Is this the beginning of Trump's Dirty War? "As if on cue, John Yoo, the legal architect of George W. Bush’s torture regime, has emerged as one of Trump’s newest advisors, helping craft legal-sounding justifications for Trump to expand his powers to dictatorial proportions." A genuinely terrifying comparison of Trump's recent actions to historical events in Argentina and elsewhere.

Anti-fascists linked to zero murders in the US in 25 years. Right-wing extremists, not so much. As many people have said, the difference is: right-wing activists want people to die, while left-wing activists want people to have healthcare.

“Defendant Shall Not Attend Protests”: In Portland, Getting Out of Jail Requires Relinquishing Constitutional Rights. "A dozen protesters facing federal charges are barred from going to “public gatherings” as a condition of release from jail — a tactic one expert described as “sort of hilariously unconstitutional.”" But not ha ha hilarious.

Esper requires training that refers to protesters, journalists as 'adversaries'. "A mandatory Pentagon training course newly sent to the entire force and aimed at preventing leaks refers to protesters and journalists as "adversaries" in a fictional scenario designed to teach Defense Department personnel how to better protect sensitive information."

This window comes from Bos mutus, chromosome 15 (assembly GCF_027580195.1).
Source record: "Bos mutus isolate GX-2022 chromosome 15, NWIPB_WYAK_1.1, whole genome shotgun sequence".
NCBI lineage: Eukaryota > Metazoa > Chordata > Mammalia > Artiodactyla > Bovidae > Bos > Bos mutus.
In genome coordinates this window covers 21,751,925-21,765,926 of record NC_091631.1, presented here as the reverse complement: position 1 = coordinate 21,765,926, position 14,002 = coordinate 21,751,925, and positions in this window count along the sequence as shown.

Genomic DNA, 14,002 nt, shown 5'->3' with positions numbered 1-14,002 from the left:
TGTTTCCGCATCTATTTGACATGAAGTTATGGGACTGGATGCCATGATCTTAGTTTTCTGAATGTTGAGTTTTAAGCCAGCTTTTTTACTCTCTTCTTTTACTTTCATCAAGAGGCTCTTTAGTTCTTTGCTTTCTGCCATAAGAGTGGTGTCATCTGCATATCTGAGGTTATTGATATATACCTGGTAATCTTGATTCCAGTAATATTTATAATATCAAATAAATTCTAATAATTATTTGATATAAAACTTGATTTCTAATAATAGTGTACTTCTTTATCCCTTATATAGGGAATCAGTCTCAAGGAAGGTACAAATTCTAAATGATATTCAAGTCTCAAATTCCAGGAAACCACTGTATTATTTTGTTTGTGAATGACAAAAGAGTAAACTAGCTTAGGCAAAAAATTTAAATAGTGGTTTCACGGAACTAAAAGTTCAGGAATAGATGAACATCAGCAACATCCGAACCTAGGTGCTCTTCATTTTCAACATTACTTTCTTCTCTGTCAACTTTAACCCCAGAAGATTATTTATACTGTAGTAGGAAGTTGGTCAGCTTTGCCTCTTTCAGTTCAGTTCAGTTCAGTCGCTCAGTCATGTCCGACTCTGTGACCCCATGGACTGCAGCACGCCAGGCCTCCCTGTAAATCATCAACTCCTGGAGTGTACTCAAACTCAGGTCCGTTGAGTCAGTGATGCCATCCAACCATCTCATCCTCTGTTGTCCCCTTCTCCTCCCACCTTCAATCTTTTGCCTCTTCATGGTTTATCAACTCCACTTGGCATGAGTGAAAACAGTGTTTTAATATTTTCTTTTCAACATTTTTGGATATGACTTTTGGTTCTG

Dismantle the Department of Homeland Security. By Richard Clarke! Let's not allow the people who were involved in George W Bush's administration absolve themselves of the war crimes they committed, but nonetheless, this is a remarkable editorial.

Culture and Society

Carl Reiner, Perfect. A completely lovely remembrance of Carl Reiner by Steve Martin.

It’s time for business journalism to break with its conservative past. Yes, please.

Magical Girls as Metaphor: Why coded queer narratives still have value. "From unhealthy power dynamics, such as student-teacher relationships; to biphobia, transphobia, body shaming and white beauty standards; to an over-saturation of tragic endings, “forbidden love” and coming-out narratives; I couldn’t really see myself in any of that. But as a young queer pre-teen, I did see myself and what I wanted to be in anime. Not often in yuri, surprisingly, but in magical girl anime and in idol anime."

Why Children of Men haunts the present moment. A beautifully bleak exploration of one of the best films ever made.

Q&A: The Fearless High School Newspaper Editor Covering Portland Protests. This is so incredibly cool and gives me hope for the future. "I found out that my dad has been tear gassed before, because when we were tear gassed he was like, “This is the worst tear gas I’ve ever felt.”"

When Did Recipe Writing Get So...Whitewashed? "Last year when my book was coming out, I had to take a stand against italicizing non-English words. It's a way that Western publications literally "other" non-white foods: they make them look different. But why can't dal and jollof rice and macaroni and cheese all exist in the same font style?"


Pivot to People: It’s Time to Build the New Economy. "Today’s calls for ethical, humane, responsible, regulated and beneficial technology, compounded with venture capital’s virtue signaling in solidarity with Black lives, brings us to a critical crossroads for corporate America." I really hope this is the future of the tech industry.